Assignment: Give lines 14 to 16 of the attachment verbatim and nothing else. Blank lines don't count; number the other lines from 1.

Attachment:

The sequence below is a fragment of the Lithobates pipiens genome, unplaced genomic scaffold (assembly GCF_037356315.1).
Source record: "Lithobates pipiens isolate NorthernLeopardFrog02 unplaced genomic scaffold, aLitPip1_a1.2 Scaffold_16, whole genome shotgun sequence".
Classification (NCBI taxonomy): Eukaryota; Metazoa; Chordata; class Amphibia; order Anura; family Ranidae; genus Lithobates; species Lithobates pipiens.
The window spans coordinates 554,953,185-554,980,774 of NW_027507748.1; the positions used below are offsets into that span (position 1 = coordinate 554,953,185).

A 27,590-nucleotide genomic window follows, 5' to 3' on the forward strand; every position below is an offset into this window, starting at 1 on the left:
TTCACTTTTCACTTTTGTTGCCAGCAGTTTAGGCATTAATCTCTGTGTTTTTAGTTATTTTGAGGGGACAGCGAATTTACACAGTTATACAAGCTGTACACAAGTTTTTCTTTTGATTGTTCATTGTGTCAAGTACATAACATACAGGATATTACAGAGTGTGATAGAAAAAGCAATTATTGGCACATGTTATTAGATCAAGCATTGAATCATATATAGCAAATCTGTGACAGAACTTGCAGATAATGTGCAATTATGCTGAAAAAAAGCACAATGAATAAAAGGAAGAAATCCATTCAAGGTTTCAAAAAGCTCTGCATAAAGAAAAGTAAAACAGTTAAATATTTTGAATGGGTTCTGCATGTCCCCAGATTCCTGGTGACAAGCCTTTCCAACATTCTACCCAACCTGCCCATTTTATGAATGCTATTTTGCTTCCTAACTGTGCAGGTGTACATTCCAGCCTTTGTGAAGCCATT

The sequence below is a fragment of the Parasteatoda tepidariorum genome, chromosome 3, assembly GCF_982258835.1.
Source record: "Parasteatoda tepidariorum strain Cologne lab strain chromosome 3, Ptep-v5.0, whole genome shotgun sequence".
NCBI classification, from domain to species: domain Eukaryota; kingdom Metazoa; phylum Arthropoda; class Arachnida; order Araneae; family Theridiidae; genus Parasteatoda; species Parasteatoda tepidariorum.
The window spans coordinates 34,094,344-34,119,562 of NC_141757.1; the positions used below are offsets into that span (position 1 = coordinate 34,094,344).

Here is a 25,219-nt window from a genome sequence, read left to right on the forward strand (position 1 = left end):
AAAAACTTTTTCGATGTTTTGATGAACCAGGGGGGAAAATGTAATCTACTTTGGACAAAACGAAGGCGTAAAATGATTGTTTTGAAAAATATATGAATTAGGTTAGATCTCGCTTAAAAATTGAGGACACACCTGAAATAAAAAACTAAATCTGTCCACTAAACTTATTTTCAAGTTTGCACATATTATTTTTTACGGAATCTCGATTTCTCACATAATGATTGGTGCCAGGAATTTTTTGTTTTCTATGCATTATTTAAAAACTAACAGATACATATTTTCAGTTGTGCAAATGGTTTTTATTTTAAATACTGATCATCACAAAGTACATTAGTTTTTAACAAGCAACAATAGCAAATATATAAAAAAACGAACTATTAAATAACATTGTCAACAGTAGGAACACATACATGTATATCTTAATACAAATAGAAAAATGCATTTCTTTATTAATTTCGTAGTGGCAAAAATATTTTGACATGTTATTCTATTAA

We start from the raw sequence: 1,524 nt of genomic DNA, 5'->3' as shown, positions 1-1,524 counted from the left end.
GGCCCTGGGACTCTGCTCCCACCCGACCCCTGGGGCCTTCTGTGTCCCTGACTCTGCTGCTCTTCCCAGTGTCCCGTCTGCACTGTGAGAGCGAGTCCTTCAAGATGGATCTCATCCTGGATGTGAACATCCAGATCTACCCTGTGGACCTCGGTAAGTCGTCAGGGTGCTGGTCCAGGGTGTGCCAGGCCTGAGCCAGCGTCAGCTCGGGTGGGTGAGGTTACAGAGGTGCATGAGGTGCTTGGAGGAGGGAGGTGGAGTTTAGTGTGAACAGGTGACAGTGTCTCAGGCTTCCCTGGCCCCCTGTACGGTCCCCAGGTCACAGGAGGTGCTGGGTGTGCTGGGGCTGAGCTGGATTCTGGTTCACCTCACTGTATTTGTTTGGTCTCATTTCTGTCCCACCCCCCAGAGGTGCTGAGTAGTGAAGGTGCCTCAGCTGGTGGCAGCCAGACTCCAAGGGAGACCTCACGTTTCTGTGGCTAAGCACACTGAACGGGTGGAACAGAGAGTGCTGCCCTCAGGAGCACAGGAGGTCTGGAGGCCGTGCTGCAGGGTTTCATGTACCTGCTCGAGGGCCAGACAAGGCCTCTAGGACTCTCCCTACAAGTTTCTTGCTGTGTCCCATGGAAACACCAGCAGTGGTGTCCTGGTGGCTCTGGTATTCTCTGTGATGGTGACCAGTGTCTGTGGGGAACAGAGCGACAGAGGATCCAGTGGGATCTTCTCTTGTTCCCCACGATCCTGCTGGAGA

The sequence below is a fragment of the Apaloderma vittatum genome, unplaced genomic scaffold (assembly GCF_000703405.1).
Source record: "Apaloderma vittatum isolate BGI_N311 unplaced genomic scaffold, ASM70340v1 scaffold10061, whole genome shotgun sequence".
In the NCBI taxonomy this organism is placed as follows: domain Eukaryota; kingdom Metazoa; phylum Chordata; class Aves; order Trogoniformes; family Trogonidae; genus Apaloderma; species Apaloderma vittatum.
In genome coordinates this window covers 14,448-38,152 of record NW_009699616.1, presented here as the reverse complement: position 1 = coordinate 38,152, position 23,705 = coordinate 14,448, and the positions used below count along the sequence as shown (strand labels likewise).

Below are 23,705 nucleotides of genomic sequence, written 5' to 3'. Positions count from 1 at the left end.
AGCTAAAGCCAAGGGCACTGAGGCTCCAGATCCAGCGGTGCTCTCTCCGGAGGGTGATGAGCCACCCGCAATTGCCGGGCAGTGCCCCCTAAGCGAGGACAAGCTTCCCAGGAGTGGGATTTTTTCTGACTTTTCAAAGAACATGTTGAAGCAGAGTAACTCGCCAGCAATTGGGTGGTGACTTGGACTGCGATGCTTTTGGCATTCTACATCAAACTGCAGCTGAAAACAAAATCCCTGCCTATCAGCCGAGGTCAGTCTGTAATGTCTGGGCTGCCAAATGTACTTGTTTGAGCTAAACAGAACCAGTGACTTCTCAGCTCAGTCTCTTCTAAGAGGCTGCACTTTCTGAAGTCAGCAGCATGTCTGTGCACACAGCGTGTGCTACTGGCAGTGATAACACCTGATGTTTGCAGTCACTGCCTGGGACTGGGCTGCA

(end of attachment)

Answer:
GGCCCTGGGACTCTGCTCCCACCCGACCCCTGGGGCCTTCTGTGTCCCTGACTCTGCTGCTCTTCCCAGTGTCCCGTCTGCACTGTGAGAGCGAGTCCTTCAAGATGGATCTCATCCTGGATGTGAACATCCAGATCTACCCTGTGGACCTCGGTAAGTCGTCAGGGTGCTGGTCCAGGGTGTGCCAGGCCTGAGCCAGCGTCAGCTCGGGTGGGTGAGGTTACAGAGGTGCATGAGGTGCTTGGAGGAGGGAGGTGGAGTTTAGTGTGAACAGGTGACAGTGTCTCAGGCTTCCCTGGCCCCCTGTACGGTCCCCAGGTCACAGGAGGTGCTGGGTGTGCTGGGGCTGAGCTGGATTCTGGTTCACCTCACTGTATTTGTTTGGTCTCATTTCTGTCCCACCCCCCAGAGGTGCTGAGTAGTGAAGGTGCCTCAGCTGGTGGCAGCCAGACTCCAAGGGAGACCTCACGTTTCTGTGGCTAAGCACACTGAACGGGTGGAACAGAGAGTGCTGCCCTCAGGAGCACAGGAGGTCTGGAGGCCGTGCTGCAGGGTTTCATGTACCTGCTCGAGGGCCAGACAAGGCCTCTAGGACTCTCCCTACAAGTTTCTTGCTGTGTCCCATGGAAACACCAGCAGTGGTGTCCTGGTGGCTCTGGTATTCTCTGTGATGGTGACCAGTGTCTGTGGGGAACAGAGCGACAGAGGATCCAGTGGGATCTTCTCTTGTTCCCCACGATCCTGCTGGAGA

The sequence below is a fragment of the Apaloderma vittatum genome, unplaced genomic scaffold (assembly GCF_000703405.1).
Source record: "Apaloderma vittatum isolate BGI_N311 unplaced genomic scaffold, ASM70340v1 scaffold10061, whole genome shotgun sequence".